Liberty Instruments, Inc.
Making a rugged, connectorized microphone from a Panasonic microphone capsule
You will need the following:
microphone capsule, (either the calibrated units sold by Liberty Instruments or Old Colony Sound Labs, or a Panasonic WM60xx or DigiKey Part# P9959-ND). If you get the uncalibrated capsule, youll need to very carefully solder a pair of limp wires (30 gauge stranded, preferable twisted, is recommended) approx. 12" long to the capsule. The "ground" terminal is the one which connects to the case of the capsule.
brass inline "RCA" jack, obtainable from Radio Shack or other sources
12" long piece of 9/32" round brass tube, K&S Engineering #132. This can be found at many hardware or hobby stores, or from K&S Engineering (312) 586-8503.
Unscrew the sleeve of the inline RCA jack from the connector. Cut off the shield connection clamp of the connector so that it is a small, but still solderable, stub. Drill or file out the smaller opening in the sleeve so that it will allow the brass tube to slide through it. Solder the tube to the sleeve, being sure there is room for the back of the connector to screw back into the sleeve. As both pieces are brass, a standard soldering iron or pen will be adequate. Be sure to let the solder flow a bit around the seam for a good strong bond.
Wrap a layer or two of plastic tape around the circumference of the capsule (or use heat-shrink tubing) so that it wll fit snugly into the end of the brass the tube, feeding the wires down through the tube. Solder the wires to the connector (ground wire to the shield, hot to center contact -- if prewired, the ground wire should be the darker wire). Then screw the connector back into the shell, being sure not to twist the wires off the connector. It may be a good idea to pretwist the wires counterclockwise before engaging the connector to minimize twisting tension -- this will depend on how much slack there is in the wires and on how limp the wires are.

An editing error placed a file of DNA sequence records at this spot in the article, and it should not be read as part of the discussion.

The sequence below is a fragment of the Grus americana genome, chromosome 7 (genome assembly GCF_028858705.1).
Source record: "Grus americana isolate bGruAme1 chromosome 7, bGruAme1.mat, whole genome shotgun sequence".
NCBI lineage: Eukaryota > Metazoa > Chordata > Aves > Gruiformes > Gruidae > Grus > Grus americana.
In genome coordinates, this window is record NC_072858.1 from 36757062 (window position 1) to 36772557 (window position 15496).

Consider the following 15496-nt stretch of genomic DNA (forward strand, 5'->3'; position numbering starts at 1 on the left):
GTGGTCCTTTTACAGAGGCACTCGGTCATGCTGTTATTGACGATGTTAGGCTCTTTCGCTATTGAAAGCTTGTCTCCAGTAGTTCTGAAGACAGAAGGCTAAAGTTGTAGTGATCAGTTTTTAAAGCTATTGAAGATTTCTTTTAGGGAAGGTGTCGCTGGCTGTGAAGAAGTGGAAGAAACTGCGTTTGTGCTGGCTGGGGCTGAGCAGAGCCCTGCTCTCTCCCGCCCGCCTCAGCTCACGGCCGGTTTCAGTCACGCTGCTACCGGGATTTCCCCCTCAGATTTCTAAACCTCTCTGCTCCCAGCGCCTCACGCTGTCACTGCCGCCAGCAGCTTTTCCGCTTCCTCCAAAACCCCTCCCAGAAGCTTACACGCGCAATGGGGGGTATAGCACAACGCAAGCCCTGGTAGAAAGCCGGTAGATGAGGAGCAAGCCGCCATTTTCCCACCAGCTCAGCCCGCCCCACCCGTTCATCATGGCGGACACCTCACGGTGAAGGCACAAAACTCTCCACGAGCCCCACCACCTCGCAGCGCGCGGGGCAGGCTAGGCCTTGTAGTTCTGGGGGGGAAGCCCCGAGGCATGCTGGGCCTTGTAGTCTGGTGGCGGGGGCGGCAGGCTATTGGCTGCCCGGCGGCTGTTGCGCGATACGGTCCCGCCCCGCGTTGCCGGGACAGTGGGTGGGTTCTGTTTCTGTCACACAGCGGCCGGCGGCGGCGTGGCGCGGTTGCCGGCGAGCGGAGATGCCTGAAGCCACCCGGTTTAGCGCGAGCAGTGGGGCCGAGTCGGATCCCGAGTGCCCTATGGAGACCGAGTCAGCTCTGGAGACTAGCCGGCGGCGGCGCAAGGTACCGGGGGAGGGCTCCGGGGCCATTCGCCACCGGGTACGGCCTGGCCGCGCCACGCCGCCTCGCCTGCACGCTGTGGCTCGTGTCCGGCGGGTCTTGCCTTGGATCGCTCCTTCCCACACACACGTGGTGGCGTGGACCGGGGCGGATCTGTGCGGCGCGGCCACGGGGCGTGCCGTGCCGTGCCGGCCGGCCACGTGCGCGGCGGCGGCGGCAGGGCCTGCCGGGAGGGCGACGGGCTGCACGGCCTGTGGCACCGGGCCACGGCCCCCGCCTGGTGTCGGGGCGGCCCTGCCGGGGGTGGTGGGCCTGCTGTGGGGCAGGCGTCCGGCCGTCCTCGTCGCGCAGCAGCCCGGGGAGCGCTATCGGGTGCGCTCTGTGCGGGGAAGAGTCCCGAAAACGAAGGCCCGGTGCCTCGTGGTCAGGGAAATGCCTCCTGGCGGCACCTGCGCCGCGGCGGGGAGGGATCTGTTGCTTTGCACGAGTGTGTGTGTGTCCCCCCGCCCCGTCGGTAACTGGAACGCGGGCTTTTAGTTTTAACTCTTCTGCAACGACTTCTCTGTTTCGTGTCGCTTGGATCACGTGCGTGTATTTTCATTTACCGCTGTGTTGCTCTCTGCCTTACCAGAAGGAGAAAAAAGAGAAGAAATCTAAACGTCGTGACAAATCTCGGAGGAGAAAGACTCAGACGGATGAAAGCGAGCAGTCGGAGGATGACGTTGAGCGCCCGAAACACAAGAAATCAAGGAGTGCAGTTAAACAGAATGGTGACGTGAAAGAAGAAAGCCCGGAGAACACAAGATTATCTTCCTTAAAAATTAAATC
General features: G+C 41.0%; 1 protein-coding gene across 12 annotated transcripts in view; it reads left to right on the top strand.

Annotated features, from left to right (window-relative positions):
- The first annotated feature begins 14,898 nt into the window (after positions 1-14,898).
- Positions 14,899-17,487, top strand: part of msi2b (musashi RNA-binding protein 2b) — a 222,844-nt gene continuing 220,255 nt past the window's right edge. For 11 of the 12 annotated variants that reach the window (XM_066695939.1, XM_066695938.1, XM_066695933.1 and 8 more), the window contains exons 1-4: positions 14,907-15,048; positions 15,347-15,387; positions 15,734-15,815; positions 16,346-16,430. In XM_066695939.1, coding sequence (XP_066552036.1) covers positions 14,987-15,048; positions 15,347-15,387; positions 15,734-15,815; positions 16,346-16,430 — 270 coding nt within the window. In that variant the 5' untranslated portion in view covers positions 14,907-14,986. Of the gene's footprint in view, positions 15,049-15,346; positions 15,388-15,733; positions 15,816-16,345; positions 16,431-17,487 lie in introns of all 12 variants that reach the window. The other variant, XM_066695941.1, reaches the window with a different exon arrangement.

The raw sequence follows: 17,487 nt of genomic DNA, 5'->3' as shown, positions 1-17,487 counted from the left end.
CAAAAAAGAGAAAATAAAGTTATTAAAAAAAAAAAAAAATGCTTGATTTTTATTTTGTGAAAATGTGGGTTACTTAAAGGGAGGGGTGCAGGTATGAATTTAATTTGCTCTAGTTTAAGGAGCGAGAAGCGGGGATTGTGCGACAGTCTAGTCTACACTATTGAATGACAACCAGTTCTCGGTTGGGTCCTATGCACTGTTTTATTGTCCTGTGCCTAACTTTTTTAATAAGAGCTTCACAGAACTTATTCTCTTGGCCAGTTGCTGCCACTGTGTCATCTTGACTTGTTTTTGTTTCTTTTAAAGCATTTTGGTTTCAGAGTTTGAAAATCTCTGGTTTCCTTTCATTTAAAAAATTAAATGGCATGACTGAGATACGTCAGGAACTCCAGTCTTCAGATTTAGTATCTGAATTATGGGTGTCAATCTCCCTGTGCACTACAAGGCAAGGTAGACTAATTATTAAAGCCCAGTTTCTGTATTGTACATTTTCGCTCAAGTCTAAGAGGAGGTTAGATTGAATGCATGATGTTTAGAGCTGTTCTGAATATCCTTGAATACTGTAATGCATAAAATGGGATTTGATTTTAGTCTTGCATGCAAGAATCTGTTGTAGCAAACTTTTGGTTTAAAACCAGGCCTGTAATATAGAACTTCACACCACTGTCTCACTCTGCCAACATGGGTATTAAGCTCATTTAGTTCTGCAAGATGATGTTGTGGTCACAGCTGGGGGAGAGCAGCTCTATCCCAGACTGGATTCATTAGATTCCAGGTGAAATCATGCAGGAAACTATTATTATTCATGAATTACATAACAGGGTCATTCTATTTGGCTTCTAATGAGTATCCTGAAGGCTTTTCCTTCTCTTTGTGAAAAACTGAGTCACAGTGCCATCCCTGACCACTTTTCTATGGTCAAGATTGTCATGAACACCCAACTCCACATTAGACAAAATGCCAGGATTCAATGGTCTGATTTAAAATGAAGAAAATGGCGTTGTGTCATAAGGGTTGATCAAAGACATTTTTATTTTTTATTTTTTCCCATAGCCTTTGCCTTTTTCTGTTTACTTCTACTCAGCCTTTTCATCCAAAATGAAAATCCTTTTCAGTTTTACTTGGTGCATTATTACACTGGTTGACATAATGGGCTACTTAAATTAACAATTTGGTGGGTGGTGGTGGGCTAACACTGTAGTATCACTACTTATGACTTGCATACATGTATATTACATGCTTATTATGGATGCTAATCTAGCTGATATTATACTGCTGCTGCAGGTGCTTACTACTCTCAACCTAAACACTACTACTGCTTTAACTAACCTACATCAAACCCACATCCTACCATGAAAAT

Thats it. It is actually much easier than it sounds. You may have difficulty at first with wire lengths and getting the wires to behave when pushing them up into the tube; but other than this, the entire process usually takes only minutes and the resulting microphone is very serviceable. Its small diameter is great for measurements (it minimizes the effect on the measured sound field), but is too small for standard microphone clips/clamps (for mic stands) without help -- you can wrap a section of the mic in dense foam or cloth to make it fit the clamp.
This mic is designed to be remotely biased from a Liberty Mic/Probe Preamp or a Turtle Beach Fiji or Pinnacle sound card. With proper adaptors, it may also be usable with some other soundcards or devices which provide phantom bias for an electret microphone.
To convert calibration data which is provided at bias conditions of 2.5VDC via 2.2k ohm load (as for the Liberty Mic/Probe Preamp) to that for bias conditions of 5VDC via 4.7K with additional AC load of 10K (as for the Turtle Beach Fiji/Pinnacle direct connection), multiply the sensitivity value by a factor of 1.48. For example, if the first line of your microphone correction data file were to list the reference sensitivity as 6mV/Pa, replace this number with the the value 8.88mV/Pa (which is 6mV/Pa * 1.48).